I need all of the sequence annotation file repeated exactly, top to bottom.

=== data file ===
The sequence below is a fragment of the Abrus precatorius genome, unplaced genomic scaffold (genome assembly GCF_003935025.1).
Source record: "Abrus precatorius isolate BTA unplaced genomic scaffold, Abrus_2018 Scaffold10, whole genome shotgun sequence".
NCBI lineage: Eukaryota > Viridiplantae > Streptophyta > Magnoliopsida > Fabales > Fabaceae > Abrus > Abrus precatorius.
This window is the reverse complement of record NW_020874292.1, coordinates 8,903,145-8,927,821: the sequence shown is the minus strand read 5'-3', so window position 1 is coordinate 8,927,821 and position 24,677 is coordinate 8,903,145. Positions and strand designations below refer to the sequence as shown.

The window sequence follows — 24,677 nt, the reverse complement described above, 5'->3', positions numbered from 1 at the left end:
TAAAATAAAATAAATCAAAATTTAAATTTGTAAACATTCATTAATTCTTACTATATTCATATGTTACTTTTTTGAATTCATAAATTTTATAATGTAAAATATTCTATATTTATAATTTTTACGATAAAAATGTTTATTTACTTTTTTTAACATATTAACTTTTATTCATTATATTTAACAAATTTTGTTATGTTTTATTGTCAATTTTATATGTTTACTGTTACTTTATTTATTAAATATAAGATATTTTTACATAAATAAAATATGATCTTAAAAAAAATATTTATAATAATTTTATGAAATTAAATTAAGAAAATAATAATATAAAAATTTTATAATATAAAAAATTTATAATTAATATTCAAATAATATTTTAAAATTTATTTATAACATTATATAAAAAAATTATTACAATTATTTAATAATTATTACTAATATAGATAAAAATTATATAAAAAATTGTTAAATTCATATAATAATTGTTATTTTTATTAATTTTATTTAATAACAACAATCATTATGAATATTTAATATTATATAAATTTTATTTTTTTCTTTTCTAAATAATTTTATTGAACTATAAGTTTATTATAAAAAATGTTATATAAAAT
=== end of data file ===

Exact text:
The sequence below is a fragment of the Abrus precatorius genome, unplaced genomic scaffold (genome assembly GCF_003935025.1).
Source record: "Abrus precatorius isolate BTA unplaced genomic scaffold, Abrus_2018 Scaffold10, whole genome shotgun sequence".
NCBI lineage: Eukaryota > Viridiplantae > Streptophyta > Magnoliopsida > Fabales > Fabaceae > Abrus > Abrus precatorius.
This window is the reverse complement of record NW_020874292.1, coordinates 8,903,145-8,927,821: the sequence shown is the minus strand read 5'-3', so window position 1 is coordinate 8,927,821 and position 24,677 is coordinate 8,903,145. Positions and strand designations below refer to the sequence as shown.

The window sequence follows — 24,677 nt, the reverse complement described above, 5'->3', positions numbered from 1 at the left end:
TAAAATAAAATAAATCAAAATTTAAATTTGTAAACATTCATTAATTCTTACTATATTCATATGTTACTTTTTTGAATTCATAAATTTTATAATGTAAAATATTCTATATTTATAATTTTTACGATAAAAATGTTTATTTACTTTTTTTAACATATTAACTTTTATTCATTATATTTAACAAATTTTGTTATGTTTTATTGTCAATTTTATATGTTTACTGTTACTTTATTTATTAAATATAAGATATTTTTACATAAATAAAATATGATCTTAAAAAAAATATTTATAATAATTTTATGAAATTAAATTAAGAAAATAATAATATAAAAATTTTATAATATAAAAAATTTATAATTAATATTCAAATAATATTTTAAAATTTATTTATAACATTATATAAAAAAATTATTACAATTATTTAATAATTATTACTAATATAGATAAAAATTATATAAAAAATTGTTAAATTCATATAATAATTGTTATTTTTATTAATTTTATTTAATAACAACAATCATTATGAATATTTAATATTATATAAATTTTATTTTTTTCTTTTCTAAATAATTTTATTGAACTATAAGTTTATTATAAAAAATGTTATATAAAAT